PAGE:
Govt Hits Back At S&P

Ken Ofori-Atta

The Government has strongly criticised Standard and Poor (S&P) for its decision to downgrade Ghana, despite the bold policies implemented this year to address macro fiscal challenges and debt sustainability.

It has consequently expressed disappointment over the rating agency’s downgrade, after they have acknowledged that the lingering effects of the COVID-19 pandemic and the severe global shock of the Russian invasion of Ukraine had impacted on Ghana and the consequent fiscal and external imbalances, besides the elevated gross financing needs in the face of International Capital Market hiatus among others.

“The Government is disappointed by S&P’s decision to downgrade Ghana despite the bold policies implemented in 2022 to address macro fiscal challenges and debt sustainability which have been significantly exacerbated by the impact of these global external shocks on the economy,” the Finance Ministry asserted in a statement issued yesterday.

The statement intimated that the government would continue to be proactive in addressing the impact of “these external and domestic headwinds on the economy and on the lives and livelihoods of Ghanaians.”

“Government has implemented key revenue and expenditure measures, including the 30% cut in discretionary expenditures,” the statement noted.

It added that the delays in the passage of key revenue measures introduced in the 2022 budget affected revenues performance in the first half of the year.

However, the statement said all the revenue measures introduced in the 2022 budget, including the review of the MDA Fees and Charges Bill, the Tax Exemption Bill, the E-Levy Bill, have all now been promulgated by Parliament.

“These fiscal measures are now in full implementation mode to support our fiscal and debt sustainability policies,” it asserted.

According to the statement, the government is committed and confident that it will successfully emerge from these challenges in the shortest possible time “as we have demonstrated the track record to do so in the Akufo-Addo-led Government.”

“Our current engagement with the International Monetary Fund for a Programme, incorporating our Enhanced Domestic Programme (EDP), is expected to support our drive to restore and sustain macroeconomic stability; debt sustainability and promote growth and job creation whilst ensuring social protection to achieve our vision of a Ghana Beyond Aid,” it posited.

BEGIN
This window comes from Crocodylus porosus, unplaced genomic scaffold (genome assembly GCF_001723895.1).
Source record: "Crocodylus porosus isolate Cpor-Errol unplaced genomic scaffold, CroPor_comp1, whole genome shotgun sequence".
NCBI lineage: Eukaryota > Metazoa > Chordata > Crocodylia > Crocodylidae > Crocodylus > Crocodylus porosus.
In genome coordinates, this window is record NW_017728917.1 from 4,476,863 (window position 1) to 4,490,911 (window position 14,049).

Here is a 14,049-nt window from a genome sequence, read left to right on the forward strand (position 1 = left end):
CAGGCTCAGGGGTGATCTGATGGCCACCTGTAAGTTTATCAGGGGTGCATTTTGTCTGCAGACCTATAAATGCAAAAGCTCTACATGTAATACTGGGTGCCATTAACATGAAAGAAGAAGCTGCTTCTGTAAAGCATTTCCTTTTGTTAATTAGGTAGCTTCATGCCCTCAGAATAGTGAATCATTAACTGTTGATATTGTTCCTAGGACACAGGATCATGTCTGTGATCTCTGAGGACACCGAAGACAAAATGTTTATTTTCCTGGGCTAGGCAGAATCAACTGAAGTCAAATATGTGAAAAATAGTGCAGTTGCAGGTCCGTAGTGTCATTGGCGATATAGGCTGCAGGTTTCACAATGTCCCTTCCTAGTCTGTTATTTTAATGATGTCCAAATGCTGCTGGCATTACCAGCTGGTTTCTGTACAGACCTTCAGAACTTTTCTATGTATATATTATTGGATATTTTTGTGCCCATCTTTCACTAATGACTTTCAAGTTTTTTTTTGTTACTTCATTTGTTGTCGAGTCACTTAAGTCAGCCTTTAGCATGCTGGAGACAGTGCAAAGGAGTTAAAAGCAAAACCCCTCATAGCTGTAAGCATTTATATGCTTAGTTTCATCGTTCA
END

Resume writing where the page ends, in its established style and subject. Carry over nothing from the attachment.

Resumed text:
S&P Downgrades

Last Friday, the American credit rating agency, S&P Global Ratings, downgraded Ghana’s foreign and local currency sovereign ratings from B-/B to CCC+/C.

According to a report by MarketWatch, S&P recorded a negative outlook for the country and argued that the new position is “reflecting Ghana’s limited commercial financing options, and constrained external and fiscal buffers.”

S&P reportedly claimed that the COVID-19 pandemic as well as the Ukraine-Russia conflict have magnified Ghana’s fiscal and external imbalances.

The credit rating agency said there had been a high demand for foreign currency, which is driven by factors including non-resident outflows from domestic government bond markets, dividend payments to foreign investors and higher costs for refined petroleum products.

The report indicated that Ghana had also been affected by a lack of access to Eurobond markets.

The agency said the government had passed a levy on electronic transactions and a legislation to tighten exemptions on tax payments, including for VAT, among other moves to raise local revenue mobilisation.

“While these changes could improve the tax intake going forward, the situation remains challenging, and over the first half of 2022, the fiscal deficit has exceeded the government’s ambitious target,” S&P reportedly stated.

S&P had affirmed Ghana’s ratings in February, as Moody’s downgraded the African nation to Caa1 with a stable outlook.

By Ernest Kofi Adu